As you probably know, I'm on a mission to learn to take insanely great world-class pictures. That requires a camera that's more capable than a typical point & shoot (for lots of reasons, but the biggest being the size of the sensor that actually captures the light).
Well, my buddy Tynan has been on a rant recently about a point & shoot camera that gets close to approximating the abilities of a DSLR, the Sony RX100. In his gear guide, Tynan writes "I could really rave on about this thing forever. For the first time ever, we're talking about a camera that can take "archive quality" shots, and fits in your pocket."
It's not cheap -- it'll set you back about $650, and for the same price you can get the Lumix or a similar Micro 4/3 camera with an interchangeable lens. But if size & portability are the absolute most important things to you, then the RX100 might be a good option.
I haven't tried it myself, but the reviews on Amazon are very positive. If you've tried using it, I'd love to know what you think -- especially as compared to a Micro 4/3 or a DSLR.
If you have another point & shoot you love, that you feel lets you take above-average photos, I'd love to hear about it -- and see some sample pics if possible!
*To clarify, I ordered the S110 for $300--slight upgrade from S100 with supposedly slightly annoying wi-fi feature that hooks up to smartphones vs internal GPS (but saves battery). I'll share some pictures from the S110 once I test it out!
I tested out the Canon S100 last month, both above ground and under water (with the Canon WP-DC43 underwater housing case), and the shots were pretty awesome. The daylight and night shots turned out better than the ones from the Nikon J1 I purchased for my 2 month trip to Southeast Asia. Although I'm pretty happy with the shots, I'm returning the Nikon (thanks to Costco's 90 day return policy), and have been researching a higher end point & shoot that is more portable.
All the reviews I've read put the Canon S100/S110 in the same class as the Sony RX100--but say hands down the Sony is better. Many of them, however, neglect to mention that the Sony is twice as expensive. I thought the Nikon would be my bridge from a cheap Canon (SD1200) to a DSLR, but found myself always reverting to auto because the menus were so cumbersome and I couldn't get the right manual settings. After playing with the Canon S100 for 2 days, I think that will suit me well. I've been happy with what I've seen it do so far, and don't think that an extra $350 is worth upgrading to the Sony. I could buy myself an underwater housing case good to 40m ($289), a fast, large capacity memory card, extra battery and some with that extra money.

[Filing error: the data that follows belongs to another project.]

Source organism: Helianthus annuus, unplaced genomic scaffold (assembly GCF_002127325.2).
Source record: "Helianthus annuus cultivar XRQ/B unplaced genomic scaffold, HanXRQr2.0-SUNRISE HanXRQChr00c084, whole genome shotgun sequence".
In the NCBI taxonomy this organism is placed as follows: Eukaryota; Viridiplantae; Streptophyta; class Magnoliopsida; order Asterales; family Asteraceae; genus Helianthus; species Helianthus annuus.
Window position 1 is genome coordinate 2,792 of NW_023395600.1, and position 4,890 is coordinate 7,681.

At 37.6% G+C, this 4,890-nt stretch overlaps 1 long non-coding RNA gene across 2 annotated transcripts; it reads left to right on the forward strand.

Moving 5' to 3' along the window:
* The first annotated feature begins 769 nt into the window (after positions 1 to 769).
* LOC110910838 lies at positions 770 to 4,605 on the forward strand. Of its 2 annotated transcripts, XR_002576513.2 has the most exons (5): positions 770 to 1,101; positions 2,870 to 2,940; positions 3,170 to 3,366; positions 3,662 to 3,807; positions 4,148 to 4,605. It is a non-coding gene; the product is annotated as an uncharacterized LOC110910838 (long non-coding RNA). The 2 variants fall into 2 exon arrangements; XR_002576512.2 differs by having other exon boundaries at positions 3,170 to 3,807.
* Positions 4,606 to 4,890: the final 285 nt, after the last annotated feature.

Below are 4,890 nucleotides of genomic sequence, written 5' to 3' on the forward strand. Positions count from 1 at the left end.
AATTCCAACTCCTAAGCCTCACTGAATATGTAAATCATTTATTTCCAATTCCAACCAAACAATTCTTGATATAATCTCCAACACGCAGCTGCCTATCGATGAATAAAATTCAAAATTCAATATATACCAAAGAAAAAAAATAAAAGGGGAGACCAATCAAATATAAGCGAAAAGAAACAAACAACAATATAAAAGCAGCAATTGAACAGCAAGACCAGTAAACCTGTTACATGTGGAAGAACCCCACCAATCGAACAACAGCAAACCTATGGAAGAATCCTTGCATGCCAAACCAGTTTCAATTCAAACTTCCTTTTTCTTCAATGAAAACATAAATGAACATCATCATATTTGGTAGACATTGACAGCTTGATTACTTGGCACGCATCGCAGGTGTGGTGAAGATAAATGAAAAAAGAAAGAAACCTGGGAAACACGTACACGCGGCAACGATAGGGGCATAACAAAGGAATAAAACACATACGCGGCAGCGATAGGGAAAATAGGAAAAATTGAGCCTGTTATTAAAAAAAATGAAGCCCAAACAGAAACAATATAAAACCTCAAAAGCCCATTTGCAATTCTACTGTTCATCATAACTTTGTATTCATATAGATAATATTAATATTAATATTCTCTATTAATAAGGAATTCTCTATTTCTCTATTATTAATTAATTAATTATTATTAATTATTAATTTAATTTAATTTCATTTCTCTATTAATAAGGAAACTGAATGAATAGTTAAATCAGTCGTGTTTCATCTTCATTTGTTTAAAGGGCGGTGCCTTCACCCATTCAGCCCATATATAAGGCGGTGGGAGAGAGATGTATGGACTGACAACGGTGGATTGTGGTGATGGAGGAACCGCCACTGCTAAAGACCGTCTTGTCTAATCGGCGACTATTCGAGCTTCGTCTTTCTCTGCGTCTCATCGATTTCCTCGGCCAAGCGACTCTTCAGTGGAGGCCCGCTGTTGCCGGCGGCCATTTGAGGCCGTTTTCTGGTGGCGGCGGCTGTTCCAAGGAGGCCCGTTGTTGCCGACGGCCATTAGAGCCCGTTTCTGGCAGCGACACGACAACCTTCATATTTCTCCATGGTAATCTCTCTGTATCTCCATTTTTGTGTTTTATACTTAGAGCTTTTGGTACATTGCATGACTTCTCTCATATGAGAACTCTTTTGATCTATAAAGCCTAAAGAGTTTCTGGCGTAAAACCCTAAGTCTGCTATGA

When my photography skills get better, I think the $600-$1,000+ range for a jump to DSLR would be more justified. I guess I'm in the "enthusiast" class, whereas you and Tynan are probably in the semi-pro/pro.
There's a great BusinessInsider article about how Facebook has recently begun focusing heavily on retargeted ads. The crux of the story is this: The holy grail in advertising is knowing a user's "intent," because if you know what they intend to do, you can influence their behavior through advertising. Facebook has been working for years to discern "intent" via a complex formula that creates a social graph for each user, with big data mining algorithms that seek to divine what a user will be interested in based on that graph, so ads can be targeted in real-time to those users.
And instead, what's proving best at monetizing off "intent" is good, old-fashioned ad retargeting, which Facebook has recently started doing.
What struck me is that for the first time in years, a Facebook ad recently caught my eye. And it was a retargeted ad.
Okay, okay, okay... I'll write the gear post before the year's over! One of the things that keeps me from writing all year is that it never really feels like the stuff in my pack has changed all that much. I switch one item at a time, never thinking I have much to write about. Then the end of the year comes, the citizenry demands a post, and I'm always surprised to see just how much has changed.
I called last year's gear post the Style Edition because although it was 100% functional, I also made a few choices to have slightly better looking clothing. That trend has continued a little bit this year, but I'm calling this one the Zen Edition because my already minimal packing list has become even shorter.
When I first started traveling, the minimalism aspect of it was pure coincidence. I had intended on buying a normal backpack, but Todd convinced me to go smaller. Our first 28L Deuter Futura backpacks seemed impossibly small at first, but after a year of learning what is and isn't necessary, space gradually opened up. My response was to fill it with new gadgets-- eventually I had a portable kettlebell, a full cot with silk sheets, and who knows what else.
As the years went on, Todd continued to get smaller backpacks, which influenced me to get smaller backpacks as well. I would always pack them completely full until recently. Last year I had some empty space, and now my pack is less than halfway full. If I could find a well organized and designed 12 liter pack, I would use it.
Part of the reason I have less stuff now is because technology keeps getting better. My laptop is tiny and light. The camera I have now couldn't exist five years ago when I started all this. Everything charges with the same cable. The other reason I've continued to reduce what I travel with, though, is because carry unnecessary items makes your trip worse. They weigh your pack down, clutter it up, and make it take longer to pack and unpack. The less I travel with, the better my experience is. At this point my pack weighs 10.7 pounds, which makes it trivial to carry it all day, even when climbing through the mountains.